Fascinating Photobooks | Photography Roundup

These photography books illuminate the downtown NYC art scene of the ’70s, an innovator in color photography, peripatetic contemporary street photographers, and Black American studio photographers from the 1850s to the present.

Aiken, Stephen. Artists in Residence: Downtown New York in the 1970s. Letter16 Pr. Jul. 2023. 96p. ed. by Brett Sokol. ISBN 9781953995032. $44.95. PHOTOG

A slim volume offering a rare full-color, 35mm glimpse of the ’70s downtown art scene from someone who was there. Stephen Aiken moved to New York’s SoHo in 1973 as a newcomer to the city, fresh out of art school. There he photographed the live/work spaces that artists had carved out of neglected 19th-century cast-iron loft buildings and the mean streets of the East Village, the Bowery, and Little Italy, showing the urban decay of this tough time in the city’s history. But it was also an era when vibrant new art movements flourished. Here are shots of poetry readings by John Giorno, Patti Smith, William Burroughs, and Allen Ginsberg at St. Mark’s Church in-the-Bowery, as well as images of artists Joseph Beuys, Hannah Wilke, and Saul Ostrow, and musicians Leonard Cohen and John Cale. The book includes extended captions by Aiken that offer personal observations about the scenes he photographed. A foreword by artist/critic Walter Robinson and an introduction by journalist Brett Sokol provide biographical information and historical context. VERDICT Recommended for its immediacy, this personal reminiscence tells readers what 1970s New York was like.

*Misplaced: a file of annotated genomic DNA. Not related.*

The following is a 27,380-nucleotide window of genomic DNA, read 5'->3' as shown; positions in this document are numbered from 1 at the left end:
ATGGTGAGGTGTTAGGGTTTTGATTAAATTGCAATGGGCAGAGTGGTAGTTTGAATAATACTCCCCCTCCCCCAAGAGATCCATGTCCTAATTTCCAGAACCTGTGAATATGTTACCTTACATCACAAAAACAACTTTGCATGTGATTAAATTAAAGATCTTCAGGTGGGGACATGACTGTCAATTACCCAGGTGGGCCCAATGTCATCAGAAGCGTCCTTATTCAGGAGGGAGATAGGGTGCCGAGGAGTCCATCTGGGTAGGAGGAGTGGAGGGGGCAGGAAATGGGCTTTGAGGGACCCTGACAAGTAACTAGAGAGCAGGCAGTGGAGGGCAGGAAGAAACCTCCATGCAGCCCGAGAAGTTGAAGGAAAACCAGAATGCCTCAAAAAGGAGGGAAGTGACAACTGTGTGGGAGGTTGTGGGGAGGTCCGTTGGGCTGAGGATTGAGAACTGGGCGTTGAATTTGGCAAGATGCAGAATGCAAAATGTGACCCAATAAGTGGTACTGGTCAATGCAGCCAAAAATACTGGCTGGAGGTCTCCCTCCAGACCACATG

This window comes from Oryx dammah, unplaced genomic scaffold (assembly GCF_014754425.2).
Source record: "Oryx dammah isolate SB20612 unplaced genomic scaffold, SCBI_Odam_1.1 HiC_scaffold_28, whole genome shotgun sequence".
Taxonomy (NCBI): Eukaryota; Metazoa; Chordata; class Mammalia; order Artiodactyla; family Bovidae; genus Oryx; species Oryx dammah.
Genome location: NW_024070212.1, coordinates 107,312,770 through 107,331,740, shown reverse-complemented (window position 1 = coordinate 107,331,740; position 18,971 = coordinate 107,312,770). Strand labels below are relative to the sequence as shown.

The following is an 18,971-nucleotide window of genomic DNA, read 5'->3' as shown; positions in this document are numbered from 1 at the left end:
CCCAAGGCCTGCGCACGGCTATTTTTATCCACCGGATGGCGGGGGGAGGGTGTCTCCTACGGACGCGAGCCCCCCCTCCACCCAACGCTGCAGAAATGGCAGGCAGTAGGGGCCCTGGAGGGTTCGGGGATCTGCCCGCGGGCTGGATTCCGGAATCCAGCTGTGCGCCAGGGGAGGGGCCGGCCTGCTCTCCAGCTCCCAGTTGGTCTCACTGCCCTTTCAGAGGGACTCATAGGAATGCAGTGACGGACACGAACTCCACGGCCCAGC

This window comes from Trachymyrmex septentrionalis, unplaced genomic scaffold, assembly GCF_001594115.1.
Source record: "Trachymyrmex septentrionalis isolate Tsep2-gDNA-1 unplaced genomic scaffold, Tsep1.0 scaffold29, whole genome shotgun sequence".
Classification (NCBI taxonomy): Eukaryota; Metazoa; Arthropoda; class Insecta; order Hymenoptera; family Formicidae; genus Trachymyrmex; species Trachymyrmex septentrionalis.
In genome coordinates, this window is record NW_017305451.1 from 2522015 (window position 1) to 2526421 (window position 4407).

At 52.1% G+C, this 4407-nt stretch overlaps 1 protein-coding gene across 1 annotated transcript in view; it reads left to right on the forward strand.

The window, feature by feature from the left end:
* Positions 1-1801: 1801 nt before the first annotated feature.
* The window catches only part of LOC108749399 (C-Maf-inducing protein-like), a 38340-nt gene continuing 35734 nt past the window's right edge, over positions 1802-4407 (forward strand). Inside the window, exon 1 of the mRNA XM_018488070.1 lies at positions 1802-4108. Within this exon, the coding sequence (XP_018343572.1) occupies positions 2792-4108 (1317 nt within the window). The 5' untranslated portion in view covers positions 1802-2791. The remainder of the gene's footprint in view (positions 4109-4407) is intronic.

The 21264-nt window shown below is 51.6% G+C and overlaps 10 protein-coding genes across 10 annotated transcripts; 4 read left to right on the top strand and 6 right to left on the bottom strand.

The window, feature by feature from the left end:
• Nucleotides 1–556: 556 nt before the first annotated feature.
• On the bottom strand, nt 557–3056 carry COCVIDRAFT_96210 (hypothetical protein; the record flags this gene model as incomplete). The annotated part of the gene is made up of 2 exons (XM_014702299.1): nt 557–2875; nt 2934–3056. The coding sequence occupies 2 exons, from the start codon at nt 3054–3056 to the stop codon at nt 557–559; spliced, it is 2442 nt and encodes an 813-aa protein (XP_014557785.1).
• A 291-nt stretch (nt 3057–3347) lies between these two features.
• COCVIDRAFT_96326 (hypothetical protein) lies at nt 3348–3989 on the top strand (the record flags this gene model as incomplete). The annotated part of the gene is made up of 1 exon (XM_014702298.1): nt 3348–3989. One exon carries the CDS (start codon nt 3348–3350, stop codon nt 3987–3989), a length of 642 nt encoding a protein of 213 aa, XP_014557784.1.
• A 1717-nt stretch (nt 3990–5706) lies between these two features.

Freestone, Clare & others (text) & Yevonde Philone Middleton (photos). Yevonde: Life and Colour. National Portrait Gallery. Aug. 2023. 240p. ISBN 9781855145634. $49.95. PHOTOG

Accompanying an exhibition organized by the National Portrait Gallery, UK, this beautifully and extensively illustrated catalogue explores and celebrates the life, work, and influence of British photographer Yevonde Middleton (1893–1975), an innovator in color photography whose long career spanned the pre-WWI era through the 1970s. Her motto was “Be original or die,” and she practiced portraiture, fashion, advertising, and self-portraiture. Chapters showcase Yevonde’s 1930s work for witty and urbane illustrated magazines such as Sketch and the Tatler, and for British Vogue; her groundbreaking use of the lush Vivex color process, a technically demanding method that allowed for creative color manipulation; her portraits of royalty; and one of her best-known bodies of work, the goddesses series, which both reflected and subverted trends in photography and society and continues to influence. Included are a chronology of Yevonde’s life, endnotes, and a bibliography listing titles by Yevonde as well as books on color technique, women in photography, and fashion. VERDICT With color photography the norm today, it’s fascinating to learn about the work and life of an artist who helped launch color photography.

McLaren, Stephen & Matt Stuart. Reclaim the Street: Street Photography’s Moment. Thames & Hudson. May 2023. 320p. ISBN 9780500545379. $70. PHOTOG